China Remains Calm

 

Given all these negative circumstances, why is China reacting so calmly? Why not appear "tough" to satisfy nationalistic pride at home? My answer to this question is three-fold. First, China's reaction is based on the aforementioned sober analysis of American power in the region and around the world, especially the power balance between the US and China. It would be foolhardy for China to try to lead an anti-American coalition, even informally, or to challenge US dominance on its own.

 

Second, while many conflicting interests and ideas exist between the US and China, the two countries also share important interests and ideas, a fact clearly recognized by the Chinese. Neither wants to see any other Asia-Pacific country develop nuclear weapons, which is why the two governments are working closely with each other in the six-party talks to denuclearize North Korea. Shared fears about a military showdown across the Taiwan Strait are sobering, and both Washington and Beijing have quietly coordinated efforts to shatter Taiwan's independence dreams. The two governments are cooperating inconspicuously to counter international terrorism. Despite widely reported trade frictions, substantive talks are being conducted between Chinese and American government agencies and think tanks to identify common interests and seek solutions on such issues as energy security, the international monetary system, climate change and public health.

 

These common interests are so significant that some influential Chinese policy analysts have pointed out that it would not be in China's best interest to see America lose ground in the Middle East or elsewhere or shake off its international responsibilities in maintaining global order. Indeed, in recent years Beijing has ceased to refer to US foreign policy goals as seeking "global hegemonism." Chinese criticism of US behavior, except its response to actions seen to be directly against China, has been reduced. To the Chinese leadership, being rhetorically assertive in foreign affairs without being able to deliver tangible results might be politically useful in the short term, but it would not add to its authority and credibility in the long run. In this regard, the absence of electoral, cyclical politics helps keep China's foreign policy more consistent and strategically-oriented than those of many other governments.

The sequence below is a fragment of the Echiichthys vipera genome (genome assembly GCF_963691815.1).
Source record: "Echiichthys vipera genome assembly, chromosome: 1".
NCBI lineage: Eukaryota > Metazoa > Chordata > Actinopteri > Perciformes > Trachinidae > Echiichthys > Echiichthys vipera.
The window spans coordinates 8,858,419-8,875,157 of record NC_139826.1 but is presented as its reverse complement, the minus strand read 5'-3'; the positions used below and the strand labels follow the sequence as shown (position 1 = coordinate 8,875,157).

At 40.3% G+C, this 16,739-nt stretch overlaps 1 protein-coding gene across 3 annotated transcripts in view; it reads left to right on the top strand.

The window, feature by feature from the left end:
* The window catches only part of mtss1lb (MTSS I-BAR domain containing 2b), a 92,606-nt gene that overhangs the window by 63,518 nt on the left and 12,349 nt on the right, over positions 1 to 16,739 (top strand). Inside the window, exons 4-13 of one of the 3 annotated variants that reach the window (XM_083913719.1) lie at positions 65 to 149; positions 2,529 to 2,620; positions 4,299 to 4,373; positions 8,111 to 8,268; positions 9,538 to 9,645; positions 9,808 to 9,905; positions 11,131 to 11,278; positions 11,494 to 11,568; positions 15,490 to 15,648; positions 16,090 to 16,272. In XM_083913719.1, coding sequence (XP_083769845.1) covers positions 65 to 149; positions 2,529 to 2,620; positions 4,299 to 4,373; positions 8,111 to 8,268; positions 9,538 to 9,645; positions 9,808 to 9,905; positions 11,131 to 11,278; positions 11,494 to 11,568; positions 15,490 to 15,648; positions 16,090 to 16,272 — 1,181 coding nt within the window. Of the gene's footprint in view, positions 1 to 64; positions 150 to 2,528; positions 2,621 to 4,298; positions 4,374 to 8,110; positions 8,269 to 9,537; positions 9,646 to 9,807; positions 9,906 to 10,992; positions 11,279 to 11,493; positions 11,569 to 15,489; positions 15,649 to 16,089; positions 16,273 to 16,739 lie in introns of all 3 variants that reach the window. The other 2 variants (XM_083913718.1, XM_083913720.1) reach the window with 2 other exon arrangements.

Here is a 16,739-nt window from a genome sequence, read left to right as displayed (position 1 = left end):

Third, compared to the mounting pressures on China at home, the current international environment seems benign. No international crises involving China's core national interests are on the horizon, provided Beijing and Washington can find a way to keep de jure Taiwan independence at bay and to rein in Pyongyang's nuclear weapon's program. Neither is an easy task, but both are achievable. In comparison, China is faced with an increasing number of bottlenecks in its political, economic and social development. Its political stability, economic prosperity and social harmony are seriously threatened by official corruption, widening income gaps, an insufficient social safety net, increased incidents of social unrest, worsening environmental degradation, energy shortages, faulty products, eroded morality and epidemic diseases, just to name a few. Carrying out a more aggressive foreign policy or holding a tougher position vis-Ã -vis the US would solve none of these problems. Rather, the country needs an extended period of calm internationally in order to address its domestic reform agenda.